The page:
|THE CAST: Rebecca Mozo, Matt Caplan, Klarissa Mesee and Jenny O'Hara.|
.It’s the middle of the night, and 91-year-old Vera has been woken up by an insistent buzzing at the door; her hearing isn’t what it used to be. She’s not expecting anyone, and she certainly isn’t expecting who it turns out to be: her grandson, Leo, who’s been incommunicado for the past few months, riding his bicycle across the country sans cell phone.
Leo doesn’t quite explain what brought him to Vera’s door, but it’s clear that he’s still a little lost in his life. He’s not ready to talk to his mother yet and he’s already been booted from his girlfriend’s house—she’s still mad at him for not calling all summer. Vera persuades him that he can lay low and get his bearings at her apartment in Greenwich Village—she’s an old political Leftie and perhaps senses a kindred spirit in her staunch environmentalist grandson.
This is the moment that opens Amy Herzog’s play 4000 Miles. We meet the central characters right when their relationship begins to change. Of course, Vera has known Leo since he was born; but when they find themselves sharing space, they get to know each other in a whole new way.
Herzog based the character of Vera on her own grandmother, Leepee Joseph, with whom she shared a strong bond. Her grandmother passed away since the play was produced at Lincoln Center in New York last year.
[Read a a New York Times profile of Herzog and her grandmother.]
In 4000 Miles, we see the bond between Vera and Leo grow and develop as we learn more about their lives and the tragedy that Leo is struggling to move past. Herzog’s work unfolds with exacting, well-observed characters that highlight the inter-generational relationship as Leo finally begins to face adulthood. Even as Leo makes the mistakes of youth, Vera naturally makes room in her life and thrives on the unexpected attention of her grandson, helping to instill our sympathy for the troubled young man. Sometimes, the only way to grow up is to confront the past, and relying on his grandmother gives Leo the space to find his way.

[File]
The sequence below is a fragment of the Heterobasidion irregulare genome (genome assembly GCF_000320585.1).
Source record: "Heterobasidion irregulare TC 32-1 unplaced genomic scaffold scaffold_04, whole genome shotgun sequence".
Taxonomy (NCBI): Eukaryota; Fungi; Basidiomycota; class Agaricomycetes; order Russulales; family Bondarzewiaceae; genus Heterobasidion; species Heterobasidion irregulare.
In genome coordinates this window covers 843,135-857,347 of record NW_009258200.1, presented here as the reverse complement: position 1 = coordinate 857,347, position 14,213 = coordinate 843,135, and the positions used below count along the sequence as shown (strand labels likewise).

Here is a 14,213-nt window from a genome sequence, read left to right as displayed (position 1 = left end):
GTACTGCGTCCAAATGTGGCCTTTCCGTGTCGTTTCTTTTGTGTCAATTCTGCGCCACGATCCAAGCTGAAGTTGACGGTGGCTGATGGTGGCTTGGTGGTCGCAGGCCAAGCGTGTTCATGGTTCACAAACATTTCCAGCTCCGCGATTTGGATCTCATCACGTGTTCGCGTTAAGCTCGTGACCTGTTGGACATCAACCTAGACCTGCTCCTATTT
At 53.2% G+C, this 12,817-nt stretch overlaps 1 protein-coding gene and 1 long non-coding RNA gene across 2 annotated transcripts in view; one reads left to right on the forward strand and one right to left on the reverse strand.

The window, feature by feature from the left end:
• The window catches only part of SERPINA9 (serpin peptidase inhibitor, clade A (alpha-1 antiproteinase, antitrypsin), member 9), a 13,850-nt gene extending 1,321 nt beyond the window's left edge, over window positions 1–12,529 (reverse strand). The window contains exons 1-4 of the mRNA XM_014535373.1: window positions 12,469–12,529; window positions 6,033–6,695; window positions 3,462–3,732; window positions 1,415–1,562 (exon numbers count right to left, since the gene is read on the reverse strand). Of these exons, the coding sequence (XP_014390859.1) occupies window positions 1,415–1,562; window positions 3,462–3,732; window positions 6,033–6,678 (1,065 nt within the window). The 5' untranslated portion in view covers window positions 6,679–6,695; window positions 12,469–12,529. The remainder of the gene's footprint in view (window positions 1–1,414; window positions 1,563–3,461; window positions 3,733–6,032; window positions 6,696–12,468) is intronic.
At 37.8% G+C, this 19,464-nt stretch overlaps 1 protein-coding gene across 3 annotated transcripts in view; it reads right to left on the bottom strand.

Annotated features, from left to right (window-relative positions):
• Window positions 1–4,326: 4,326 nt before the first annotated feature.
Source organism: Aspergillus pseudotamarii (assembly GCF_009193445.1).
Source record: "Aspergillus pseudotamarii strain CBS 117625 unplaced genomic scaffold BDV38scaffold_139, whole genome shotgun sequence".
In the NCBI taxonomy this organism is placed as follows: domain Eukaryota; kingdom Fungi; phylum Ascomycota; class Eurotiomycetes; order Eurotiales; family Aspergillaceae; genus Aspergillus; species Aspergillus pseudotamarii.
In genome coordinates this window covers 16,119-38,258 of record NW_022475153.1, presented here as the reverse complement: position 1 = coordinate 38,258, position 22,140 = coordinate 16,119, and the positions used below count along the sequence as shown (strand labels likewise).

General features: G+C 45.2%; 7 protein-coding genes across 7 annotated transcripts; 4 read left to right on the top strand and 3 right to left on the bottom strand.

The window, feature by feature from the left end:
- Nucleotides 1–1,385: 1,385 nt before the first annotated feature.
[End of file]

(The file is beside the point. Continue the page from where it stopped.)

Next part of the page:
The humanity in the piece is what drew director David Emmes. He explains that it “is an intimate and insightful play about the nature of compassion and healing, as reflected in the relationship between a 91-year-old Leftist and her rebellious grandson.” He’s put together a standout cast, including Jenny O’Hara as Vera and Matt Caplan as Leo (meet the cast here), and a fantastic team of designers familiar to SCR audiences. Ralph Funicello (Elemeno Pea, Misalliance), one of America’s leading scenic designers, will be designing the set, with Sara Ryung Clement (How the World Began, Completeness) on costumes, Lonnie Rafael Alcaraz (Ordinary Days, La Posada Mágica) on lights, and Cricket S. Myers (The Parisian Woman, Sight Unseen) designing sound.
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